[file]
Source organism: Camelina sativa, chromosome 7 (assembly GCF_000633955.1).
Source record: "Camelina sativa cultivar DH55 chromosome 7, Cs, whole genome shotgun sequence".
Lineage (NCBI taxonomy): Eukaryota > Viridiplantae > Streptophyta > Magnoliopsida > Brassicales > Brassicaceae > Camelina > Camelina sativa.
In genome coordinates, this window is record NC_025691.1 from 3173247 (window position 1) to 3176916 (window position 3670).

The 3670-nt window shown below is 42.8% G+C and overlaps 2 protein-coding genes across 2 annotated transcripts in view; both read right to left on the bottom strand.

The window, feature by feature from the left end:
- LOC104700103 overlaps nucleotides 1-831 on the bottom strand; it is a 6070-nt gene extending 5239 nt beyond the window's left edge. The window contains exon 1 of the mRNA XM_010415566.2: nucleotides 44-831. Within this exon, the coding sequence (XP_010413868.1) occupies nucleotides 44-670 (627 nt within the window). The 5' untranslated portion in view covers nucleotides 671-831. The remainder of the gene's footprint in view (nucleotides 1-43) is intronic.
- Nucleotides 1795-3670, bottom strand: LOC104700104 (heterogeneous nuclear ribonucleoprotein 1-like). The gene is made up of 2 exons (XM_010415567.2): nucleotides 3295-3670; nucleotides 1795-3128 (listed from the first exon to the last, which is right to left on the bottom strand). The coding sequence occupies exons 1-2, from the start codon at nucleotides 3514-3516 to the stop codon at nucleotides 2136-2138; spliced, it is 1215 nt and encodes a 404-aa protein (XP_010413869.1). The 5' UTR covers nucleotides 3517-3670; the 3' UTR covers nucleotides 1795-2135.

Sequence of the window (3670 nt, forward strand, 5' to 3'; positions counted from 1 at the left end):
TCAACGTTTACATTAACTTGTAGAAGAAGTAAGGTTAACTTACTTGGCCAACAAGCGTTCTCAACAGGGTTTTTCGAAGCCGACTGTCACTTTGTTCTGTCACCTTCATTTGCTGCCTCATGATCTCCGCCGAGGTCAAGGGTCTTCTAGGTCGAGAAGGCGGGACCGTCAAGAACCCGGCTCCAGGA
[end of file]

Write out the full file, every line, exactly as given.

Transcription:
Source organism: Camelina sativa, chromosome 7 (assembly GCF_000633955.1).
Source record: "Camelina sativa cultivar DH55 chromosome 7, Cs, whole genome shotgun sequence".
Lineage (NCBI taxonomy): Eukaryota > Viridiplantae > Streptophyta > Magnoliopsida > Brassicales > Brassicaceae > Camelina > Camelina sativa.
In genome coordinates, this window is record NC_025691.1 from 3173247 (window position 1) to 3176916 (window position 3670).

The 3670-nt window shown below is 42.8% G+C and overlaps 2 protein-coding genes across 2 annotated transcripts in view; both read right to left on the bottom strand.

The window, feature by feature from the left end:
- LOC104700103 overlaps nucleotides 1-831 on the bottom strand; it is a 6070-nt gene extending 5239 nt beyond the window's left edge. The window contains exon 1 of the mRNA XM_010415566.2: nucleotides 44-831. Within this exon, the coding sequence (XP_010413868.1) occupies nucleotides 44-670 (627 nt within the window). The 5' untranslated portion in view covers nucleotides 671-831. The remainder of the gene's footprint in view (nucleotides 1-43) is intronic.
- Nucleotides 1795-3670, bottom strand: LOC104700104 (heterogeneous nuclear ribonucleoprotein 1-like). The gene is made up of 2 exons (XM_010415567.2): nucleotides 3295-3670; nucleotides 1795-3128 (listed from the first exon to the last, which is right to left on the bottom strand). The coding sequence occupies exons 1-2, from the start codon at nucleotides 3514-3516 to the stop codon at nucleotides 2136-2138; spliced, it is 1215 nt and encodes a 404-aa protein (XP_010413869.1). The 5' UTR covers nucleotides 3517-3670; the 3' UTR covers nucleotides 1795-2135.

Sequence of the window (3670 nt, forward strand, 5' to 3'; positions counted from 1 at the left end):
TCAACGTTTACATTAACTTGTAGAAGAAGTAAGGTTAACTTACTTGGCCAACAAGCGTTCTCAACAGGGTTTTTCGAAGCCGACTGTCACTTTGTTCTGTCACCTTCATTTGCTGCCTCATGATCTCCGCCGAGGTCAAGGGTCTTCTAGGTCGAGAAGGCGGGACCGTCAAGAACCCGGCTCCAGGA